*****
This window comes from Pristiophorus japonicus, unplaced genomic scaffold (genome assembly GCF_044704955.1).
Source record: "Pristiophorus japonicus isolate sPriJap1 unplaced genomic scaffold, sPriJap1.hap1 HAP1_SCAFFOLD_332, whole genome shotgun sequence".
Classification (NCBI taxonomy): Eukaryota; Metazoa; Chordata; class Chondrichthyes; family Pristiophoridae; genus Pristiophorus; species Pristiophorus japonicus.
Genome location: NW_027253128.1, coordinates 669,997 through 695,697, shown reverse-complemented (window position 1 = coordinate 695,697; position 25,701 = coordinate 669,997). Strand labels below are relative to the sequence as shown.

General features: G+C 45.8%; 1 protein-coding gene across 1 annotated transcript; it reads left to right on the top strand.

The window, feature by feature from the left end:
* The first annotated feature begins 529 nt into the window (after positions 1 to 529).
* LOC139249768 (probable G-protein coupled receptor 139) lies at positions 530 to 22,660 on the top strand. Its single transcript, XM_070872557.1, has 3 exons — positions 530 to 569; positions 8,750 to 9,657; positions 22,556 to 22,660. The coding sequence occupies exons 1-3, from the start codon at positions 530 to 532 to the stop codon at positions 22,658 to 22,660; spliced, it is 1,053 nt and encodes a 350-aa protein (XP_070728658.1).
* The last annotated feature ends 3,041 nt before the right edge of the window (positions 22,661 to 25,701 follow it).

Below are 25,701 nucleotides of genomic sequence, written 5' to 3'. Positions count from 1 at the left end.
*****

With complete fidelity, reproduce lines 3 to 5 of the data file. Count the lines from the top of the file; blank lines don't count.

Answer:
Classification (NCBI taxonomy): Eukaryota; Metazoa; Chordata; class Chondrichthyes; family Pristiophoridae; genus Pristiophorus; species Pristiophorus japonicus.
Genome location: NW_027253128.1, coordinates 669,997 through 695,697, shown reverse-complemented (window position 1 = coordinate 695,697; position 25,701 = coordinate 669,997). Strand labels below are relative to the sequence as shown.

General features: G+C 45.8%; 1 protein-coding gene across 1 annotated transcript; it reads left to right on the top strand.